Not that specific plant, but I've had good luck with Bonaide's "Stump and vine killer". You cut the plant off close to the ground and paint the cut end with the product.
Roundup causes too much collateral damage - kills other "not the target" plants for example, so even if you are OK with the health consequences of it, it is not a great solution.
posted by rudd135 at 4:34 PM on October 10 [1 favorite]

Please don’t literally salt the earth. It blows my mind that people get upset about chemical pesticides and then use random pantry items with no dose instructions that can harm your soil and the creatures that live in it. Even boiling water is going to kill your worms and microbes and ground dwelling insects/pupae.

Glyphosate is the generic name for roundup, you can get versions not made by Monsanto if that helps, and it’s quite good at killing plants while being pretty safe for vertebrates and aquatic life and breaking down pretty quickly. It usually gets sold in giant containers, I’d see if a friend has some in their garage that you can use. Read the label (search online if it’s missing from the container) and follow the instructions. Painting the stem with a concentrated solution is probably easiest, and fall is the right time to do it, when plants are pulling energy out of the stalks and into the roots. Glyphosate won’t kill nearby plants if you don’t get it on their leaves.
posted by momus_window at 8:26 PM on October 10

A mild vinegar solution works just as well as roundup for most small scale purposes. It’s far cheaper. And solarization always works, with zero impact on soil or surrounding plants. (Actually, it improves soil.)

The balmy view of glyphosate’s harmlessness espoused in many replies here is not as settled as is being implied, in my scientifically literate opinion. You don’t have to be wild-eyed anti-science nut to come to that conclusion. Roundup has its uses. But there are *less* toxic ways to do the same thing, at least for a home gardener at small scale.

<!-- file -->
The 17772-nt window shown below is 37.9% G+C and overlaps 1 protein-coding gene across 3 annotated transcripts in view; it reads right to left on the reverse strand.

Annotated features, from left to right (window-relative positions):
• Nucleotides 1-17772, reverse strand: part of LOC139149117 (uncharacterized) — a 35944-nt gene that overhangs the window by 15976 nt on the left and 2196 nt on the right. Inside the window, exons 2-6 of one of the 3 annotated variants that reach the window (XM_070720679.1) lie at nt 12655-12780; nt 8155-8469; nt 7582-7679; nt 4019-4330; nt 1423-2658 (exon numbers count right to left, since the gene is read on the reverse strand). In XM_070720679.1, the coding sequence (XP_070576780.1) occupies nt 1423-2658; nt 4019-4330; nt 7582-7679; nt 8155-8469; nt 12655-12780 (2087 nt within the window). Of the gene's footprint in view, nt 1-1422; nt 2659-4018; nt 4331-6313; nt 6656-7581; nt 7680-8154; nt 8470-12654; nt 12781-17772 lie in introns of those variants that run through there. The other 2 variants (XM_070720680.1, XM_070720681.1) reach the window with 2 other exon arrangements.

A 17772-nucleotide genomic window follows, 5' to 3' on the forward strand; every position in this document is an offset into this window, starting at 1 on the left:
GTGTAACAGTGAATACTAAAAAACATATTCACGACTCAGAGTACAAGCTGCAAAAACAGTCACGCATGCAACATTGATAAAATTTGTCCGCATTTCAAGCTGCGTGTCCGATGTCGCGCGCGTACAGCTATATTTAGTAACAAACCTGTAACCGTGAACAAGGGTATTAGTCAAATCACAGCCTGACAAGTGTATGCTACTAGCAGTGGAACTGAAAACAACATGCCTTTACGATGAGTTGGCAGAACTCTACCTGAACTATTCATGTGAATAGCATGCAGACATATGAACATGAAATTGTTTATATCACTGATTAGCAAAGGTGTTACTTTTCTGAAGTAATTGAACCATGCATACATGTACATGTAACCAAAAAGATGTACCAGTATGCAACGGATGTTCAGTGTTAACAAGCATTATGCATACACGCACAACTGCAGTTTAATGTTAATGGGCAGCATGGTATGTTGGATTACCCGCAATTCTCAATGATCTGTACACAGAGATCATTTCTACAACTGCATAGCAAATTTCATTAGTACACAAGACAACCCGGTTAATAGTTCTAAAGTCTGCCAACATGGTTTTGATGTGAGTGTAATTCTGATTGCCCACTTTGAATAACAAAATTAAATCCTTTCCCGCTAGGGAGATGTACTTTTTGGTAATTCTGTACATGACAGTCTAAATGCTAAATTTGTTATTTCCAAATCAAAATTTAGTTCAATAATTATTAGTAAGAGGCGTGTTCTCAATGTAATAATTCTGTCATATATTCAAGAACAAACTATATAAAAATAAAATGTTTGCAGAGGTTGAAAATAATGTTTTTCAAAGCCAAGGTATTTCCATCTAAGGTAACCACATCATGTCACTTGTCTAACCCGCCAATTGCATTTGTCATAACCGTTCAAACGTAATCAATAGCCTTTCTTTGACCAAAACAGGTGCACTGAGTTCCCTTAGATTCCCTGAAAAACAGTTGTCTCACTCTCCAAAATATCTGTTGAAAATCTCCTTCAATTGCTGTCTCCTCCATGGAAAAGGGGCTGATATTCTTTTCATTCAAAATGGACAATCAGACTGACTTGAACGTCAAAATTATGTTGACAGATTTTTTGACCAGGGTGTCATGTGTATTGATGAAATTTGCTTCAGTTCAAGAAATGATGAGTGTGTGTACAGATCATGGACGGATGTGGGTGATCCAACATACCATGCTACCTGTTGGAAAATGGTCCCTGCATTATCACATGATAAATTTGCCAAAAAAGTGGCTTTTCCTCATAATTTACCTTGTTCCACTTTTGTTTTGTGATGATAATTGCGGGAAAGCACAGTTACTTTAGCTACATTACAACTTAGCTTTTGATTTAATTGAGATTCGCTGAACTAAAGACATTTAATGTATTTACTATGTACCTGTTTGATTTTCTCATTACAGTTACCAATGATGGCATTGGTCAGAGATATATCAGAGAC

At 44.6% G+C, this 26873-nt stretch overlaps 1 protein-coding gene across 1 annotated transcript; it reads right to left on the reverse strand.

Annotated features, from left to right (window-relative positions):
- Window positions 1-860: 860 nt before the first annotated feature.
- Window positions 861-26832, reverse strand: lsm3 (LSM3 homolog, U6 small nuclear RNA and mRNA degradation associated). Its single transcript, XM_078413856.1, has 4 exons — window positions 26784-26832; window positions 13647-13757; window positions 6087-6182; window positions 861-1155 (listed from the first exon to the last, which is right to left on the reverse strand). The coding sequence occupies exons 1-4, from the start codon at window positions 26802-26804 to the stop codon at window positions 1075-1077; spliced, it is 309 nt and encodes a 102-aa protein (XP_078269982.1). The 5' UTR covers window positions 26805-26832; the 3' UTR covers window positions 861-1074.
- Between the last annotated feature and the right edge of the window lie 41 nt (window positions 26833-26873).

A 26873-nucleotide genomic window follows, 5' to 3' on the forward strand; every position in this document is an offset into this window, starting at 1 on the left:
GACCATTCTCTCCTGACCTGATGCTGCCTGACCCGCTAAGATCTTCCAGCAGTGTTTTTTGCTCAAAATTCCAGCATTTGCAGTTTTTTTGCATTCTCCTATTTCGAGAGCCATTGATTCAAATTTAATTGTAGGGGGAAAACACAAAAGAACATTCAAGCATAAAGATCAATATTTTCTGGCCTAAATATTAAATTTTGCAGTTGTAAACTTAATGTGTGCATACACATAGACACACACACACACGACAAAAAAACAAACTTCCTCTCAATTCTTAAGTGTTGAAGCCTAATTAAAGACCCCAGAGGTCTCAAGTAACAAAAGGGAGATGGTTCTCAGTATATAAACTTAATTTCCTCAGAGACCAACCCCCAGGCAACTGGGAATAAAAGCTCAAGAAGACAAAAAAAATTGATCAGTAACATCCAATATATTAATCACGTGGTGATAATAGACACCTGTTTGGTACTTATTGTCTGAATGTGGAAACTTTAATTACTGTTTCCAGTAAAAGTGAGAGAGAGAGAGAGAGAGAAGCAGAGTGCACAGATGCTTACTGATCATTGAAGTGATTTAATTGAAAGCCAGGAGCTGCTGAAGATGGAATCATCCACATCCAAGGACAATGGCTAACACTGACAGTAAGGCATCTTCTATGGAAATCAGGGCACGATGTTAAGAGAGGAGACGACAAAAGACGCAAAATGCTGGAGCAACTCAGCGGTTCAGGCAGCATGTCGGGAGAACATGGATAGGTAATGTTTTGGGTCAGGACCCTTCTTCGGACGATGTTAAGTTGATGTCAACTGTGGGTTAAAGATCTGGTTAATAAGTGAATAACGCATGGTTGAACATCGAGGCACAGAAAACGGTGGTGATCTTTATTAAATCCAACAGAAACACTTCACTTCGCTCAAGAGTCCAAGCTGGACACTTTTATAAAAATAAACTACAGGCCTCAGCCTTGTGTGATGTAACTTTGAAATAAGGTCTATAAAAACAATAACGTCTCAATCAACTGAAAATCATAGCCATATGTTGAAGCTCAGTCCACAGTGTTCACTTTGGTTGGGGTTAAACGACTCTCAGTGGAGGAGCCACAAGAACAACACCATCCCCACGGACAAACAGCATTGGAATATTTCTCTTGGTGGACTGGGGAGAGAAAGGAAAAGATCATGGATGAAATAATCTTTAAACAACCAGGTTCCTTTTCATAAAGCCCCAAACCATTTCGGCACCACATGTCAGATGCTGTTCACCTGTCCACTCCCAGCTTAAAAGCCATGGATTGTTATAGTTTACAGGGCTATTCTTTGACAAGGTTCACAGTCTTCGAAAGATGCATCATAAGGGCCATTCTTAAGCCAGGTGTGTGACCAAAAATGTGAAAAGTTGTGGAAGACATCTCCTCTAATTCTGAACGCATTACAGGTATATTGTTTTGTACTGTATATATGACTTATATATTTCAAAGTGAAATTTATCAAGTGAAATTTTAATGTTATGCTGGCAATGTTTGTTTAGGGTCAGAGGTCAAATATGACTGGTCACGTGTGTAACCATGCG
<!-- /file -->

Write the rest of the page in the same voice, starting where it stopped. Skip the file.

This is fraught ideological territory everywhere on the Internet. No one is a bad person for using roundup, but you aren’t being a flat-earther hippie if you’d rather not. I’m not an anti-chemical zealot, I just live alongside a pristine mountain creek. I’d rather not put anything into it I don’t have to.
posted by spitbull at 6:33 AM on October 11

If you're going to use a systemic plant poison, the best way is to use one with a relatively short half-life like Roundup (two weeks in active topsoil) by cutting off the stems a few inches above ground and then immediately painting the cut ends with undiluted poison. Quicker after cutting you apply the poison the better; the idea is to use what's left of the plant's nutrient transport system to get it into the roots before that system has time to react to the physical damage.

If the plant has hollow stems, then instead of painting the cut end you can just inject a hefty dose of undiluted poison straight down into the cut end using a syringe.

This way you're minimizing the amount of poison that gets into the surrounding soil. The poison will stay inside the plant until its dead remains start to break down, by which time the poison will mostly have broken down as well. Way way way less invasive than spraying.
posted by flabdablet at 7:31 AM on October 11